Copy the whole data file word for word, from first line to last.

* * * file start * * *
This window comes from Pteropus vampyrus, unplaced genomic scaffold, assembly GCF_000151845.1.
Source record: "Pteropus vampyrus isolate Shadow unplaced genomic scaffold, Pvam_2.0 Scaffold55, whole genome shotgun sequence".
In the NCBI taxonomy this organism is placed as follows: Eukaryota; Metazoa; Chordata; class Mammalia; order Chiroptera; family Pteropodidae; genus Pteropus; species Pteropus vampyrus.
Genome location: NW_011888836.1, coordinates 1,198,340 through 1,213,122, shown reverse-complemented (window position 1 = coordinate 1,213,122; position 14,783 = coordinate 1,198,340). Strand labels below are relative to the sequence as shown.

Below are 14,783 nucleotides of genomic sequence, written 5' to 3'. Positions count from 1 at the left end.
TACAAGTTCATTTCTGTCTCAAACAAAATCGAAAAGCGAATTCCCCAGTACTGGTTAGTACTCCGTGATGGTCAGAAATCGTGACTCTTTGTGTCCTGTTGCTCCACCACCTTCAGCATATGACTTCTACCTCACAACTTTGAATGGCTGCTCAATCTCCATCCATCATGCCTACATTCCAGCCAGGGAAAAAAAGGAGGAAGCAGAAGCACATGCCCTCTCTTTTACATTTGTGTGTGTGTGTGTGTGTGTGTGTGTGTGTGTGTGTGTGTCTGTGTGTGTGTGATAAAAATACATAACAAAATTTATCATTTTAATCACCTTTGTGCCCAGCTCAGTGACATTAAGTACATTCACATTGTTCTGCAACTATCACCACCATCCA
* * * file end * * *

This window comes from Pteropus vampyrus, unplaced genomic scaffold, assembly GCF_000151845.1.
Source record: "Pteropus vampyrus isolate Shadow unplaced genomic scaffold, Pvam_2.0 Scaffold55, whole genome shotgun sequence".
In the NCBI taxonomy this organism is placed as follows: Eukaryota; Metazoa; Chordata; class Mammalia; order Chiroptera; family Pteropodidae; genus Pteropus; species Pteropus vampyrus.
Genome location: NW_011888836.1, coordinates 1,198,340 through 1,213,122, shown reverse-complemented (window position 1 = coordinate 1,213,122; position 14,783 = coordinate 1,198,340). Strand labels below are relative to the sequence as shown.

Below are 14,783 nucleotides of genomic sequence, written 5' to 3'. Positions count from 1 at the left end.
TACAAGTTCATTTCTGTCTCAAACAAAATCGAAAAGCGAATTCCCCAGTACTGGTTAGTACTCCGTGATGGTCAGAAATCGTGACTCTTTGTGTCCTGTTGCTCCACCACCTTCAGCATATGACTTCTACCTCACAACTTTGAATGGCTGCTCAATCTCCATCCATCATGCCTACATTCCAGCCAGGGAAAAAAAGGAGGAAGCAGAAGCACATGCCCTCTCTTTTACATTTGTGTGTGTGTGTGTGTGTGTGTGTGTGTGTGTGTGTGTGTCTGTGTGTGTGTGATAAAAATACATAACAAAATTTATCATTTTAATCACCTTTGTGCCCAGCTCAGTGACATTAAGTACATTCACATTGTTCTGCAACTATCACCACCATCCA